In Part 1, I looked at Mistakes 1 through 3, learned at my first startup in 1999. In this part, I detail some of the mistakes I learned from while trying to start my own company.
On My Own
I ended up striking out on my own in late 2000 as an IT strategy consultant with a couple of initial clients that kept me very busy. Many people said to me, “Gee, this is a strange time to be going out on your own. There’s a downturn coming.” If figured my two good clients would be enough for me to ride out the downturn.
Mistake #4: You’re not enough
Despite the dotcom bust, things were great through mid-summer 2001, even after one of my clients had to let me go due to a “no more consultants” belt-tightening move. When the second client started having revenue problems (primarily because a large part of their business was building software products for dotcom startups), I realized what I already knew: I’m no salesman. I had a hard time scaring up new business and then 9/11 hit and IT consulting dried up completely. Oops.
Mistake #5: Great ideas aren’t enough
I tried to start a syndicated IT advisory service, and tried to partner with other consultants, but nothing worked out. My prospects all agreed that the business problem I was trying to solve—the fire hose of information the average IT executive had to deal with—was real and needed solving. But they were all just trying to hang on during the IT Depression that lasted into 2003.
Mistake #6: Partners aren’t always an asset
I figured I needed to partner up, and so sought out other startups that I thought would be complementary. Several times through 2002 and 2003 I thought I’d found what I needed, and spent lots of time building products that never really caught on, often because my partner clung to his vision and wouldn’t, er, pivot.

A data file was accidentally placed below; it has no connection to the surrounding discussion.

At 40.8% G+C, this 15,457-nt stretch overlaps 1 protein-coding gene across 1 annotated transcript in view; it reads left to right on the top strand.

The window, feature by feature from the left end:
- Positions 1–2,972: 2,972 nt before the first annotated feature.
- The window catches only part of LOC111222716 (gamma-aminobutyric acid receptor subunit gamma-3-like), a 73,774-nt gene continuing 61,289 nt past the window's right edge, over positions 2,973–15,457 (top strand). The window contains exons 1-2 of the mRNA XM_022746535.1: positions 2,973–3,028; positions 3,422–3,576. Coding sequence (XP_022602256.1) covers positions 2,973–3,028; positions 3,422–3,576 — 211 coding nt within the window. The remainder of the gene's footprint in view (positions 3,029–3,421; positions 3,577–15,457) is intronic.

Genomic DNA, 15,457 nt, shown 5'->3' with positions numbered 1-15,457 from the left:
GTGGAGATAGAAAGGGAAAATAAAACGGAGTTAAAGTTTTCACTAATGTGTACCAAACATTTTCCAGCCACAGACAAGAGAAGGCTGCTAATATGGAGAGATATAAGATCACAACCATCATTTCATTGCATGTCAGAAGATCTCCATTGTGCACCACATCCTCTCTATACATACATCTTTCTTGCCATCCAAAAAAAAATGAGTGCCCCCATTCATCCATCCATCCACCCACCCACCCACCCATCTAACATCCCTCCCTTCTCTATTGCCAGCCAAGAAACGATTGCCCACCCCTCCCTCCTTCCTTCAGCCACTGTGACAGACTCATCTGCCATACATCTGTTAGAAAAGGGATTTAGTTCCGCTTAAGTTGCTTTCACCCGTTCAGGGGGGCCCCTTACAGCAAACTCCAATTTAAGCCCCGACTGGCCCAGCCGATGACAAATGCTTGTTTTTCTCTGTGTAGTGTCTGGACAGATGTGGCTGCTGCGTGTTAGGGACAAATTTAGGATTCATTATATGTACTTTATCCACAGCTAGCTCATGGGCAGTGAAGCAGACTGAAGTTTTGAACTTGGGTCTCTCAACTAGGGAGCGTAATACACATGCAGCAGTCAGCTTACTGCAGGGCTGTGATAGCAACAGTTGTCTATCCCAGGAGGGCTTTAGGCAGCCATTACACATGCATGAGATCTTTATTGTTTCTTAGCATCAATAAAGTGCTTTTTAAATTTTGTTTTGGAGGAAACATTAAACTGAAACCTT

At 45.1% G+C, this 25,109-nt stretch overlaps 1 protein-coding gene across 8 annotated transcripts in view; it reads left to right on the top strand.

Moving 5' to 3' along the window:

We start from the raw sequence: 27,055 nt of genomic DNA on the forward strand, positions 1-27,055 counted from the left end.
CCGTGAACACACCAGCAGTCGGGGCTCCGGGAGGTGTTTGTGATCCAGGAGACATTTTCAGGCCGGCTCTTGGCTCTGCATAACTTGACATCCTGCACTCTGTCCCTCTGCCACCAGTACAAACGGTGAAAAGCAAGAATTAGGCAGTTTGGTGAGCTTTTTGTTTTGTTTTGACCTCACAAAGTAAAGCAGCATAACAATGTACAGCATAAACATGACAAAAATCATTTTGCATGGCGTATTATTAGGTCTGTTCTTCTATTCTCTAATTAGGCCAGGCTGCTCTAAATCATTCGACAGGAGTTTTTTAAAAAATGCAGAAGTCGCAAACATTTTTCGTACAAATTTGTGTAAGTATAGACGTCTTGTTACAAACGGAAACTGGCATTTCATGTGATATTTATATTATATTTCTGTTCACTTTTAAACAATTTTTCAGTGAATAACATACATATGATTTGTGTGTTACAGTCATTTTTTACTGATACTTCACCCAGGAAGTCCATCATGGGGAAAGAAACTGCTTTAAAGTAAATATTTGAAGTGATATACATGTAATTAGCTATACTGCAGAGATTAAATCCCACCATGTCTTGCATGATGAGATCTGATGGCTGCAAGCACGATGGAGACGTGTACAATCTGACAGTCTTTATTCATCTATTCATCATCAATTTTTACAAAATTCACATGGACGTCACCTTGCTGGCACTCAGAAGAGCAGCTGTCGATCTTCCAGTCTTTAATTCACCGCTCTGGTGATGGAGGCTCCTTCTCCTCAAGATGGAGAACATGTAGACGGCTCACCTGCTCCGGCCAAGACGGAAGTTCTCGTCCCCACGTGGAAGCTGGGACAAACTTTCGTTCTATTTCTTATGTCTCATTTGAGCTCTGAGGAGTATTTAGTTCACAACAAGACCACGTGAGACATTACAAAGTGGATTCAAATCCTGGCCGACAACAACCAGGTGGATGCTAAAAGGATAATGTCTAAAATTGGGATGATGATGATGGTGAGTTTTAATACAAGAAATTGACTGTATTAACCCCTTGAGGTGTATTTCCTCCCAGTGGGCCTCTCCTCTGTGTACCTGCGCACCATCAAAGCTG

The other problem with partners is they rarely will work as hard for your vision as you will. More on that later.
Mistake #7: We have no competition
Wow, do I hear this one a lot. Probably half the startups I’ve been involved with believed this. Our product is unique and there’s nothing out there like it, so we have no competition. The implication is that our unique product is going to be easy to sell because people will see it, realize there’s nothing like it, and immediately buy it.
In fact, the opposite is true. If your product is unique, chances are very good it’s going to be harder to sell, not easier. Why? Because people probably don’t know they need your unique product and, if they do, you’re going to still have to market it to them, and perhaps even educate them.
And if your product involves any kind—and I mean any kind—of behavior change, it’s going to be twice as hard to sell.
In 2003, I advised a startup that had a unique solution to a very real problem. It was many times more effective than existing solutions—by an order of magnitude.
But it was created by a teeny startup whose founder had two jobs and no money. He had a patent pending, but he didn’t even have the money to build a full-scale prototype and he refused to take any investment.
I still own a third of the stock in his company . . .
Up next: Trust, attention, and being right